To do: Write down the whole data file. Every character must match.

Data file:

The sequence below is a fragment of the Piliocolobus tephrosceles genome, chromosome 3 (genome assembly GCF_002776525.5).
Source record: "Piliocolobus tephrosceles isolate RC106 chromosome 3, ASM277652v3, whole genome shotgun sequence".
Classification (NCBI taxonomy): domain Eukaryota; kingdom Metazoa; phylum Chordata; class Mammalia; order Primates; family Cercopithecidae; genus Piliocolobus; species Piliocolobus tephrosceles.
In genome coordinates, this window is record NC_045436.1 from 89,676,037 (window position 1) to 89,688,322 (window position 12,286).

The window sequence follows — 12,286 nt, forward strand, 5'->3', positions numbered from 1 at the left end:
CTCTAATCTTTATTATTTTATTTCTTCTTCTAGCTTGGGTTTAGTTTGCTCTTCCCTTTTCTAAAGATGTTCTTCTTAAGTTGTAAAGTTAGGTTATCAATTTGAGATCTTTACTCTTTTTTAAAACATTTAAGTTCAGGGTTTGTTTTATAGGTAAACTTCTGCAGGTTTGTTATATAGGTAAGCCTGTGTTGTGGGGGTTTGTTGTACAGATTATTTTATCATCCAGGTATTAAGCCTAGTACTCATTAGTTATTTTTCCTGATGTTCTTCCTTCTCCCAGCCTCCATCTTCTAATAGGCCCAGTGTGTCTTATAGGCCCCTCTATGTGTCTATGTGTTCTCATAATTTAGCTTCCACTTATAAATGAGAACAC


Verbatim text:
The sequence below is a fragment of the Piliocolobus tephrosceles genome, chromosome 3 (genome assembly GCF_002776525.5).
Source record: "Piliocolobus tephrosceles isolate RC106 chromosome 3, ASM277652v3, whole genome shotgun sequence".
Classification (NCBI taxonomy): domain Eukaryota; kingdom Metazoa; phylum Chordata; class Mammalia; order Primates; family Cercopithecidae; genus Piliocolobus; species Piliocolobus tephrosceles.
In genome coordinates, this window is record NC_045436.1 from 89,676,037 (window position 1) to 89,688,322 (window position 12,286).

The window sequence follows — 12,286 nt, forward strand, 5'->3', positions numbered from 1 at the left end:
CTCTAATCTTTATTATTTTATTTCTTCTTCTAGCTTGGGTTTAGTTTGCTCTTCCCTTTTCTAAAGATGTTCTTCTTAAGTTGTAAAGTTAGGTTATCAATTTGAGATCTTTACTCTTTTTTAAAACATTTAAGTTCAGGGTTTGTTTTATAGGTAAACTTCTGCAGGTTTGTTATATAGGTAAGCCTGTGTTGTGGGGGTTTGTTGTACAGATTATTTTATCATCCAGGTATTAAGCCTAGTACTCATTAGTTATTTTTCCTGATGTTCTTCCTTCTCCCAGCCTCCATCTTCTAATAGGCCCAGTGTGTCTTATAGGCCCCTCTATGTGTCTATGTGTTCTCATAATTTAGCTTCCACTTATAAATGAGAACAC